Have you ever considered Design Management as a career path? Even if pixel-pushing sounds more like your cup of tea, we wouldn’t rule out the design management route just yet. You might be surprised to learn that many design managers actually come into their careers after many years of working as a product designer.
Today we’re joined by Asana’s very own Product Design Manager, Sara Kremer. Sara sheds light on what her day-to-day job looks like and shares some of the main challenges of leading a design team. Learn more about what it takes to be an effective Design Manager and explore this challenging yet rewarding career path!
Tell us about yourself and your role at Asana.
I’m currently a Product Design Manager at Asana, a work management product for teams to stay on top of tasks, collaborate on projects, and streamline their workflows. I lead the Clarity pillar, a team of seven Product Designers located in both our New York and San Francisco offices. We are responsible for core features across mobile and desktop, as well as our internal Design System. There are two additional product pillars at Asana and about 30 designers in total across Brand and Product Design.
How did you know design management was right for you? Why management vs. individual contributor?
I’ve been designing products for over a decade, at companies including PlanGrid, Eventbrite, SoundCloud, and Avid.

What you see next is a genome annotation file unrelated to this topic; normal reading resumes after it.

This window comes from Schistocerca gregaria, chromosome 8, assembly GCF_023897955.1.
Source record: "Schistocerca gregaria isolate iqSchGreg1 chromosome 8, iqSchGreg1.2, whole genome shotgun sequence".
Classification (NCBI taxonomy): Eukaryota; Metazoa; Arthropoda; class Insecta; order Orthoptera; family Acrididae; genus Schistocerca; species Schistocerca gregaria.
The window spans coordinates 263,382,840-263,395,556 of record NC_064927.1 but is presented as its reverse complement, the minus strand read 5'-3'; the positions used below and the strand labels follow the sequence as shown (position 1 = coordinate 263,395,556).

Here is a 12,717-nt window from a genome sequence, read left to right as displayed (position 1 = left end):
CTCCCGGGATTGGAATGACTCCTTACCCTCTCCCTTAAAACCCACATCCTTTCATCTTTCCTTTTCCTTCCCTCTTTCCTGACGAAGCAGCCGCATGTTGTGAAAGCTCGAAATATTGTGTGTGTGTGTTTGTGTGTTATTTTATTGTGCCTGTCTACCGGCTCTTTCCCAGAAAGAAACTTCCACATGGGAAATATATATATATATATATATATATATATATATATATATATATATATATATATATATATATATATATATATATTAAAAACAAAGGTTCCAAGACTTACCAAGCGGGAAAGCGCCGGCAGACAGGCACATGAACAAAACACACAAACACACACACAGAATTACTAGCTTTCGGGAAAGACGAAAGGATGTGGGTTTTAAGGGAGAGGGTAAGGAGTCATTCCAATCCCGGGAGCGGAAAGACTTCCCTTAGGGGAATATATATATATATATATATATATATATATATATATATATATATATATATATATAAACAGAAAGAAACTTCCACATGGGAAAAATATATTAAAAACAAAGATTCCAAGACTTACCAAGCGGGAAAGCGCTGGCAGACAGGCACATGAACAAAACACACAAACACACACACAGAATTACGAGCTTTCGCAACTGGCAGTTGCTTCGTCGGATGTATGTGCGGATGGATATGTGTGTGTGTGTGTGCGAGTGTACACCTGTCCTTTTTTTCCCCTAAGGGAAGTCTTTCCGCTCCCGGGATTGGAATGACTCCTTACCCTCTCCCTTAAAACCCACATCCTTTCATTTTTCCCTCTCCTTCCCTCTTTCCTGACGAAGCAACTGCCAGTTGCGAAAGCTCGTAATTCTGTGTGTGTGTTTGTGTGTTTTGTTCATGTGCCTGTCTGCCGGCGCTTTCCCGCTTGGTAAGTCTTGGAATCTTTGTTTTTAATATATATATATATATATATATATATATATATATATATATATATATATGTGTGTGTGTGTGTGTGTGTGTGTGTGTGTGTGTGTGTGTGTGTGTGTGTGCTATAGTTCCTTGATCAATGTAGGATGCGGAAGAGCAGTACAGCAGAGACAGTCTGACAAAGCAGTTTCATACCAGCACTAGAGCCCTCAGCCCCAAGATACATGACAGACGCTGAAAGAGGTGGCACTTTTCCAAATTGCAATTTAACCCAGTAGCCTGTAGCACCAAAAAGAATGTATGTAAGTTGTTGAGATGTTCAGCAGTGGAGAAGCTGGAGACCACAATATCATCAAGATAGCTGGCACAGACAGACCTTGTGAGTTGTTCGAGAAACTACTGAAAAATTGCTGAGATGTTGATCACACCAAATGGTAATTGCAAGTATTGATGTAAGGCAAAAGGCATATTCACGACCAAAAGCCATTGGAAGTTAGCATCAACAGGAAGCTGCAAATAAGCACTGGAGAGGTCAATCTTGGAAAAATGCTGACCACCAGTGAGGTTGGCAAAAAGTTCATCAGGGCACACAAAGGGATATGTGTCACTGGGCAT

For my first seven years as a Product Designer, I was an individual contributor. In that time, I got a taste of what it was like to lead projects and manage interns and contractors, but hadn’t made the leap to full-time management until the past few years.
I was growing more excited by things like coaching, mentoring other designers, product strategy…
I decided to make that transition when I realized that while I’ll always love solving problems and being close to the work, I was growing more excited by things like coaching, mentoring other designers, product strategy, facilitation, clarifying processes, and building teams. Luckily, these are all things I get to focus most of my time on as a Design Manager.
What is your biggest challenge as a Product Design Manager at Asana?
Right now, we are in high-growth phase at Asana. As a business we’re doing really well, growing the team quite quickly, and building features even faster than before.
This growth is exciting, but also presents some challenges. As a Product Design Manager, I need to be mindful about how we scale the design team’s culture and processes. Asana is a really great place to work and our designers are part of a close-knit team. As we add more designers, we want to keep a family vibe on the team.
Also in terms of process, more designers mean that we are growing our capacity to build even more features, and it is challenging to keep everyone aligned. To address this, we’re now pouring a lot more energy into our design system to help make sure the product stays consistent, we can re-use components, and that we’re always shipping at a high level of quality.
How do you handle conflict when an IC doesn’t agree with “the plan”?